The visits are conducted by at least two members of the SPT. These members may be accompanied, if needed, by experts of demonstrated professional experience and knowledge in the field. These experts are selected from a roster of experts prepared on the basis of proposals made by States Parties, the Office of the United Nations High Commissioner for Human Rights and the United Nations Centre for International Crime Prevention. In preparing the roster, the States Parties concerned may propose no more than five national experts.


Under the OPCAT, the SPT has unrestricted access to all places of detention, their installations and facilities and to all relevant information relating to the treatment and conditions of detention of persons deprived of their liberty.  The SPT must also be granted access to have private interviews with the persons deprived of their liberty, without witnesses, and to any other person who in the SPT’s view may supply relevant information.

The States Parties undertake to ensure that there are no sanctions or reprisals for providing information to SPT members.

Assistance and Advice

According to the OPCAT, the SPT's mandate includes advising and assisting States in the establishment of the NPMs. These national mechanisms have the mandate to examine regularly the treatment of persons deprived of their liberty and make recommendations to the States’ authorities in order to improve the conditions of detention. In the framework of the close cooperation between the SPT and the States Parties, the SPT will make itself available for ongoing dialogue concerning the NPMs. Advising States in the development of effective national mechanisms is a key element in the work of the SPT and will form an important part of each visit.

The SPT advises States Parties about reinforcing the powers, independence and capacity of NPMs.  The SPT also provides NPMs with advice on and assistance in reinforcing their independence and capacities and strengthening safeguards against ill-treatment of persons deprived of their liberty.  The SPT works in close collaboration with the NPMs, in order to ensure ongoing monitoring of all places of detention.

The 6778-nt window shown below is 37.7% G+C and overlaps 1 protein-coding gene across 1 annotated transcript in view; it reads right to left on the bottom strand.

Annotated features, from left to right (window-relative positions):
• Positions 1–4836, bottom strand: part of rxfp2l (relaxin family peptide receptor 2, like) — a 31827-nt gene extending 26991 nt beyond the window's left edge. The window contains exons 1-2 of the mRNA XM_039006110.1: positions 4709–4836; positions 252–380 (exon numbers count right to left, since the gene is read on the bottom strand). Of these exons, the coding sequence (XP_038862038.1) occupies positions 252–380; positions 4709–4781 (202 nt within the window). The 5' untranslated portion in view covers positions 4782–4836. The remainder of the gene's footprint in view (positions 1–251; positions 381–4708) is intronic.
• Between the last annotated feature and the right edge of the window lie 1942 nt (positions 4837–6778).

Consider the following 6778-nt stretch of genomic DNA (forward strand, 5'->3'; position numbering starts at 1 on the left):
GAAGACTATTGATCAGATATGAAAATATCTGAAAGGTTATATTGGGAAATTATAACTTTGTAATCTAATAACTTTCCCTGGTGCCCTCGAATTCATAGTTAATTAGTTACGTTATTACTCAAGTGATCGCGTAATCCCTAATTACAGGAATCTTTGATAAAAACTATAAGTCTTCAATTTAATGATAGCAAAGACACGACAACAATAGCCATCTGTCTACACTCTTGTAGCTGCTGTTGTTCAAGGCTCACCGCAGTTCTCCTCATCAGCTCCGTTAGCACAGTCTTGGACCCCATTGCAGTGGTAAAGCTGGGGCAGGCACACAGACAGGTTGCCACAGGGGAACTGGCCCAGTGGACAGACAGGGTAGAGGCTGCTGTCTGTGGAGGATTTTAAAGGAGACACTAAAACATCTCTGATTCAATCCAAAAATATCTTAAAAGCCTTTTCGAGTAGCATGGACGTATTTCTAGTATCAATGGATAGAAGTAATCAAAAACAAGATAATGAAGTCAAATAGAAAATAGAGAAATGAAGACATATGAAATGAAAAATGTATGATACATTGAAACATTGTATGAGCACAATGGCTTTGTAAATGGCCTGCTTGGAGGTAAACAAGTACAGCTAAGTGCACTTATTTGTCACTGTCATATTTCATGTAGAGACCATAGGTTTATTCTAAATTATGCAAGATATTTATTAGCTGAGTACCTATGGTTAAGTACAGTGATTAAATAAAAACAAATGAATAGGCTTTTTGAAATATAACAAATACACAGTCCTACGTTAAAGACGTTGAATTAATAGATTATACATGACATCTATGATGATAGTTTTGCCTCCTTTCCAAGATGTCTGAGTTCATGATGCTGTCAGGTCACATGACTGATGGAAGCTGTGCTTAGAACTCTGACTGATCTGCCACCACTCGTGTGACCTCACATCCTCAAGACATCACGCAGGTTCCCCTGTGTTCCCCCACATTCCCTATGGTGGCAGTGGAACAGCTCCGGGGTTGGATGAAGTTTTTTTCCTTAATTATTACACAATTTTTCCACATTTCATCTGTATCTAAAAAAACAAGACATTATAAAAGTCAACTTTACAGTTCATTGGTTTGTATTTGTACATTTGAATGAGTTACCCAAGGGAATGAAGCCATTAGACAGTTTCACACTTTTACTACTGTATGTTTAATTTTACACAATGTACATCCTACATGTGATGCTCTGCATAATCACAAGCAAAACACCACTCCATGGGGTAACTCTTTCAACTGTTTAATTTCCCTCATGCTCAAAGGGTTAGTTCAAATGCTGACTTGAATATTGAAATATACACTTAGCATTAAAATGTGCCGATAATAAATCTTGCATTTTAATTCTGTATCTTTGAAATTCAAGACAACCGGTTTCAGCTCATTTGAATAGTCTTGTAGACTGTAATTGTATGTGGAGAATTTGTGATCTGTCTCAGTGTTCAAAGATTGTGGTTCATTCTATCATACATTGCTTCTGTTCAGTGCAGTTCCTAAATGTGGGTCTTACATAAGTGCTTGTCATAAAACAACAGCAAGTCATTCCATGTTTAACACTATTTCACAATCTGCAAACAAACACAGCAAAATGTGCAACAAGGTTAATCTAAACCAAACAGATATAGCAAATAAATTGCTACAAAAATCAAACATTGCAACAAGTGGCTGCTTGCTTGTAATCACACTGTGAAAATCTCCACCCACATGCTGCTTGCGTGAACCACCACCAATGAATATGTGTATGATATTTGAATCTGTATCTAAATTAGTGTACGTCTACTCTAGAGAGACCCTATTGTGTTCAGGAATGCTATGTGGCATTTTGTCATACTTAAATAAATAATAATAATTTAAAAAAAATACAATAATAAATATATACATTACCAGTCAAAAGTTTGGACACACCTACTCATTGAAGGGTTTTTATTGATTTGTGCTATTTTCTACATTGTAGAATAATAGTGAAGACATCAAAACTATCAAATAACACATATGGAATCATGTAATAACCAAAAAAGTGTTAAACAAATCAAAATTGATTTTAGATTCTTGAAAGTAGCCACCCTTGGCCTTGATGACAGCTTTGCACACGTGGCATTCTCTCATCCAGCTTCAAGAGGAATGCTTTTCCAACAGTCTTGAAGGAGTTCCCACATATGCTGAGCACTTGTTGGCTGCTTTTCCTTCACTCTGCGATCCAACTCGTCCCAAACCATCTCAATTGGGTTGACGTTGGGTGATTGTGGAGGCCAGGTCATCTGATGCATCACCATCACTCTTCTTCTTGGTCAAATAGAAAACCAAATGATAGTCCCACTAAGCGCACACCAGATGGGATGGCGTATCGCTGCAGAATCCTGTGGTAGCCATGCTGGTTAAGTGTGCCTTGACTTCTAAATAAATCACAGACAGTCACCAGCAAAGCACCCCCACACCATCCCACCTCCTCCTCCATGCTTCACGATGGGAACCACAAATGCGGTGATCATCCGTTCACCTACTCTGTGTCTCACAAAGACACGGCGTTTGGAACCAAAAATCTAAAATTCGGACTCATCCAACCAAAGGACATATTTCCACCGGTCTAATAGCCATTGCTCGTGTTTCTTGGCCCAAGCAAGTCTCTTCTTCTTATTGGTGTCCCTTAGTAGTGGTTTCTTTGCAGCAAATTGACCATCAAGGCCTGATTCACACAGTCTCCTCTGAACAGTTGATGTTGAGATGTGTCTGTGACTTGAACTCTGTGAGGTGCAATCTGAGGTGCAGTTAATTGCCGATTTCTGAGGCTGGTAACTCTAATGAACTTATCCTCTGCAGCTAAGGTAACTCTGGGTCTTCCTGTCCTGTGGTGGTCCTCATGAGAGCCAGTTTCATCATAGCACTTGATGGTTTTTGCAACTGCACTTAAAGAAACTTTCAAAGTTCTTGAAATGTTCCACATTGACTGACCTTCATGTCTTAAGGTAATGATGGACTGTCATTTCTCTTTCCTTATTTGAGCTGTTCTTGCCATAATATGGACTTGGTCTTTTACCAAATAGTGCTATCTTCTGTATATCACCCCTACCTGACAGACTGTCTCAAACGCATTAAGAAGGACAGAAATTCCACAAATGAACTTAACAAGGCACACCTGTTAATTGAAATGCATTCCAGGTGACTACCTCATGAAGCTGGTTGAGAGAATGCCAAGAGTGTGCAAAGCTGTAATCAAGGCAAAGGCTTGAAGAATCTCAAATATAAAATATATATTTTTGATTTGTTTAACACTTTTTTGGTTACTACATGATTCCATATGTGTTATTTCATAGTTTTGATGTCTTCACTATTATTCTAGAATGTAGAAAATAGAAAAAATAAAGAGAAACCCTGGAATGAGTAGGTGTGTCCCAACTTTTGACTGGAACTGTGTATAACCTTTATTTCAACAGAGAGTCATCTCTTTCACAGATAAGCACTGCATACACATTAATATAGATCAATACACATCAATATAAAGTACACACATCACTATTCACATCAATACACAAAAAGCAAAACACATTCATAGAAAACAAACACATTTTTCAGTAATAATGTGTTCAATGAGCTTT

The OPCAT requires that the composition of the NPMs be established in accordance with a process providing all necessary guarantees of the independence of the NPMs, including the pluralist representation of civil society.


The SPT is guided by core principles: confidentiality, impartiality, non-selectivity, universality and objectivity. The OPCAT is based on co-operation between the SPT and the States Parties.  During its visits, the SPT’s members meet with State officials, NPMs, representatives of national human rights institutions, non-governmental organizations, as well as with any other person who can provide information relevant to the mandate.

The SPT communicates its recommendations and observations confidentially to the State, and if necessary, to the national preventive mechanisms. The SPT will publish the report, together with comments from the State Party, whenever requested to do so by the State Party. 

However, if the State Party makes part of the report public, the SPT may publish all or part of the report.

Moreover, if a country refuses to co-operate or fails to take steps to improve the situation in light of the SPT’s recommendations, the SPT may request the Committee against Torture to make a public statement or to publish the SPT report.

The SPT presents a public annual report on its activities to the Committee against Torture.